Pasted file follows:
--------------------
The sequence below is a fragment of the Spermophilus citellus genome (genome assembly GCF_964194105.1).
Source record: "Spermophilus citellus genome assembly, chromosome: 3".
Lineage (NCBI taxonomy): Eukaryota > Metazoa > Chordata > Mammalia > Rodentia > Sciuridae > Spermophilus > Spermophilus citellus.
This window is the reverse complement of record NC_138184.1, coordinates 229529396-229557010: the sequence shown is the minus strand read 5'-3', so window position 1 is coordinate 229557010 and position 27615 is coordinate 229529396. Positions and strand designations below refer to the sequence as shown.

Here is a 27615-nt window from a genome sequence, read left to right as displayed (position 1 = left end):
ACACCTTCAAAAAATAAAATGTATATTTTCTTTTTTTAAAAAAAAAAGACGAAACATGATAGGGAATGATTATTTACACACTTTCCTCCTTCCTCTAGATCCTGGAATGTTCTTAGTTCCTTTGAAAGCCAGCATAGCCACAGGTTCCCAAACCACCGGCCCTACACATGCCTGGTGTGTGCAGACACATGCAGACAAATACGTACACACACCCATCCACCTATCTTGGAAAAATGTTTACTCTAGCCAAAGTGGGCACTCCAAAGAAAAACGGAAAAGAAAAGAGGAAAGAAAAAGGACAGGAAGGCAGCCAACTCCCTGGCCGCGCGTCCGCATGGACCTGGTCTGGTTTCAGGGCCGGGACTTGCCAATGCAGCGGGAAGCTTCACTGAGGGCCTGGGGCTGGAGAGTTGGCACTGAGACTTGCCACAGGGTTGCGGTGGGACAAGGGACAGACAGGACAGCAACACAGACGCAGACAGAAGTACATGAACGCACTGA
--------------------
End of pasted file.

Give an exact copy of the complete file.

The sequence below is a fragment of the Spermophilus citellus genome (genome assembly GCF_964194105.1).
Source record: "Spermophilus citellus genome assembly, chromosome: 3".
Lineage (NCBI taxonomy): Eukaryota > Metazoa > Chordata > Mammalia > Rodentia > Sciuridae > Spermophilus > Spermophilus citellus.
This window is the reverse complement of record NC_138184.1, coordinates 229529396-229557010: the sequence shown is the minus strand read 5'-3', so window position 1 is coordinate 229557010 and position 27615 is coordinate 229529396. Positions and strand designations below refer to the sequence as shown.

Here is a 27615-nt window from a genome sequence, read left to right as displayed (position 1 = left end):
ACACCTTCAAAAAATAAAATGTATATTTTCTTTTTTTAAAAAAAAAAGACGAAACATGATAGGGAATGATTATTTACACACTTTCCTCCTTCCTCTAGATCCTGGAATGTTCTTAGTTCCTTTGAAAGCCAGCATAGCCACAGGTTCCCAAACCACCGGCCCTACACATGCCTGGTGTGTGCAGACACATGCAGACAAATACGTACACACACCCATCCACCTATCTTGGAAAAATGTTTACTCTAGCCAAAGTGGGCACTCCAAAGAAAAACGGAAAAGAAAAGAGGAAAGAAAAAGGACAGGAAGGCAGCCAACTCCCTGGCCGCGCGTCCGCATGGACCTGGTCTGGTTTCAGGGCCGGGACTTGCCAATGCAGCGGGAAGCTTCACTGAGGGCCTGGGGCTGGAGAGTTGGCACTGAGACTTGCCACAGGGTTGCGGTGGGACAAGGGACAGACAGGACAGCAACACAGACGCAGACAGAAGTACATGAACGCACTGA